It’s interesting that a marketing concept introduced 30 years ago can have implications for an IT industry transitioning to an “as a Service” model today, but that is exactly what is happening.
In 1986, Regis McKenna presented the concept of the Whole Product in his book “The Regis Touch”, which was later popularised by Geoffrey Moore in “Crossing the Chasm”.
If we use this whole product concept, to look at the shift from traditional “Product and Services” models to newer Cloud models, it becomes clear that partners who don’t adapt their Services business are likely to experience declining profitability.
The Whole Product
For those not familiar with this concept, the principle is based on the fact that vendors produce what is effectively a “Core” or “generic” product. This core product is then augmented by additional elements, creating the Whole product, in order to deliver the customer experience.
For example, if a Server is the core product, then the whole product would include software applications, configuration and integration services, education, peripheral devices, internet connection, support, etc, to make the core product more useful.
These augmented elements are what the channel delivers. In other words, the bigger the product gap between the core product and the whole product, the more there is for partners to do.
The Whole Product and the Cloud
Now when we look at this model from the perspective that the core product is a Cloud offering, we can see that the many of the augmented elements are already included. For example, if we look at (say) “Disaster Recovery as a Service”, many of the augmented elements (eg. storage, network, integration, etc) that would normally be provided by partners are already part of the core product.
In effect, the core product has expanded to become closer to the whole product.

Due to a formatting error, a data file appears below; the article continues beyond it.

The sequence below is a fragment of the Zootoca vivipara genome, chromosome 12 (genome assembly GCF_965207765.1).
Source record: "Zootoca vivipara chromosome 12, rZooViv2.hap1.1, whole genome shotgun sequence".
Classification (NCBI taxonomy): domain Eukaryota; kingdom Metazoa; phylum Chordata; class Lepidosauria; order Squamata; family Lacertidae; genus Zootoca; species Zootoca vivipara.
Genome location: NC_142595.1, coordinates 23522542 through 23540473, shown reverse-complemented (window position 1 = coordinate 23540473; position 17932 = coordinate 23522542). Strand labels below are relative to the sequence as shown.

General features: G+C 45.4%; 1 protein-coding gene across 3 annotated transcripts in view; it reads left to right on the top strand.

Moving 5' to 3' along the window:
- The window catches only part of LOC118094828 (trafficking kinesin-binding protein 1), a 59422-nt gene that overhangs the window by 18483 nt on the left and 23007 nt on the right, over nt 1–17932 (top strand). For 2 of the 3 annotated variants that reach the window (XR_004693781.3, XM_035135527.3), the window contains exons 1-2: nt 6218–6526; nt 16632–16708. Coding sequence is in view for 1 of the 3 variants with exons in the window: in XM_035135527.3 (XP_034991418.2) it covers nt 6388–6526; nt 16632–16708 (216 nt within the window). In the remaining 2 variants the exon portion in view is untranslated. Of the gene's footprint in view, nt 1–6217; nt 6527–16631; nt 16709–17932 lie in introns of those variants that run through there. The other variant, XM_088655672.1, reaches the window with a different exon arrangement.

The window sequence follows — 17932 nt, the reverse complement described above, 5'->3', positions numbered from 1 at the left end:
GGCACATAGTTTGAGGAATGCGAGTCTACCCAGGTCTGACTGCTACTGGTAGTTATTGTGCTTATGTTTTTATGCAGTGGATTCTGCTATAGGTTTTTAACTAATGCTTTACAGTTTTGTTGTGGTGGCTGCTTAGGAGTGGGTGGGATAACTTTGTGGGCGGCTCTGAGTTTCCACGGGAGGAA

The ramifications for business partners are of course that there are less services to provide to augment the core product, and therefore the profitability from selling this product is diminished.
The “new” Whole Product
However, the positive aspect is that the customer experience now also has a new dimension. The introduction of Cloud brings with it a revised customer expectation. Which means there is a new “whole product” circle that extends beyond the original sphere, encompassing new elements such as Migration, Business Process Reengineering, Cloud Integration etc
3 Strategies for Success
The result is that there is still a gap that needs to be filled by the channel; it’s just that now it comprises of different elements than previously. Which means that partners who can learn new skills and adapt to delivering these new services will uncover new revenue streams. Partners who don’t change however, will find their profitability decreasing.
So what can partners do to address this change?
- Reduce your cost structure – use tools or productise to automate your existing processes to reduce the amount of repetitive customised activity.
- Expand your services – develop new capabilities within your organisation to meet the new customer requirements, or beef up your sales activities.
- Partner with other companies – build alliances with other organisations who can help deliver services where you have a deficiency.
In the end, vendors can’t do everything that every customer wants, so there will always be a gap between what the vendor makes and what the customer needs. That gap is filled by the channel. The difference now is that gap is changing. Are you changing with it?